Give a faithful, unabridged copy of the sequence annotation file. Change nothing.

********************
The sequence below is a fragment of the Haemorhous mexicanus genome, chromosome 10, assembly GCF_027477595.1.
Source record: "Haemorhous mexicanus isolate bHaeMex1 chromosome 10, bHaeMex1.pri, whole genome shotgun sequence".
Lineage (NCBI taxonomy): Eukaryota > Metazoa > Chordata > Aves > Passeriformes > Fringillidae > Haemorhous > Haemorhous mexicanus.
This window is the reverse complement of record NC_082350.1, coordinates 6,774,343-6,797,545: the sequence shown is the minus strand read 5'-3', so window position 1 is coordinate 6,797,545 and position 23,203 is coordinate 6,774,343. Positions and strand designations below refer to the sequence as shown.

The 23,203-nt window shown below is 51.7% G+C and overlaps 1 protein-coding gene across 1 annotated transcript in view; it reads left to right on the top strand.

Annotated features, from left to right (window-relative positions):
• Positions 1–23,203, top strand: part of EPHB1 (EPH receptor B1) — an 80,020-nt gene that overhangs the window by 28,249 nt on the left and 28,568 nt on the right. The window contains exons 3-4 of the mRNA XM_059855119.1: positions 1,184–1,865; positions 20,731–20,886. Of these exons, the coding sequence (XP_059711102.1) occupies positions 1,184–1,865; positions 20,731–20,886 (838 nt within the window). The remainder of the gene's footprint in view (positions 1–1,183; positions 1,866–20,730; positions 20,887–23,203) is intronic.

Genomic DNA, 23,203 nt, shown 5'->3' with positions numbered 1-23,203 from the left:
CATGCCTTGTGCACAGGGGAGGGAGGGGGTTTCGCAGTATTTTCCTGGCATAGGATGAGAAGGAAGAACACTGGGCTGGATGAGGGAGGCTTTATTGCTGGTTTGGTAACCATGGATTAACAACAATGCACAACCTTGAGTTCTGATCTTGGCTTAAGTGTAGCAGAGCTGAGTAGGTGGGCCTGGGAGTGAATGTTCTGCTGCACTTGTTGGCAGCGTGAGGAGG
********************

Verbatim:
The sequence below is a fragment of the Haemorhous mexicanus genome, chromosome 10, assembly GCF_027477595.1.
Source record: "Haemorhous mexicanus isolate bHaeMex1 chromosome 10, bHaeMex1.pri, whole genome shotgun sequence".
Lineage (NCBI taxonomy): Eukaryota > Metazoa > Chordata > Aves > Passeriformes > Fringillidae > Haemorhous > Haemorhous mexicanus.
This window is the reverse complement of record NC_082350.1, coordinates 6,774,343-6,797,545: the sequence shown is the minus strand read 5'-3', so window position 1 is coordinate 6,797,545 and position 23,203 is coordinate 6,774,343. Positions and strand designations below refer to the sequence as shown.

The 23,203-nt window shown below is 51.7% G+C and overlaps 1 protein-coding gene across 1 annotated transcript in view; it reads left to right on the top strand.

Annotated features, from left to right (window-relative positions):
• Positions 1–23,203, top strand: part of EPHB1 (EPH receptor B1) — an 80,020-nt gene that overhangs the window by 28,249 nt on the left and 28,568 nt on the right. The window contains exons 3-4 of the mRNA XM_059855119.1: positions 1,184–1,865; positions 20,731–20,886. Of these exons, the coding sequence (XP_059711102.1) occupies positions 1,184–1,865; positions 20,731–20,886 (838 nt within the window). The remainder of the gene's footprint in view (positions 1–1,183; positions 1,866–20,730; positions 20,887–23,203) is intronic.

Genomic DNA, 23,203 nt, shown 5'->3' with positions numbered 1-23,203 from the left:
CATGCCTTGTGCACAGGGGAGGGAGGGGGTTTCGCAGTATTTTCCTGGCATAGGATGAGAAGGAAGAACACTGGGCTGGATGAGGGAGGCTTTATTGCTGGTTTGGTAACCATGGATTAACAACAATGCACAACCTTGAGTTCTGATCTTGGCTTAAGTGTAGCAGAGCTGAGTAGGTGGGCCTGGGAGTGAATGTTCTGCTGCACTTGTTGGCAGCGTGAGGAGG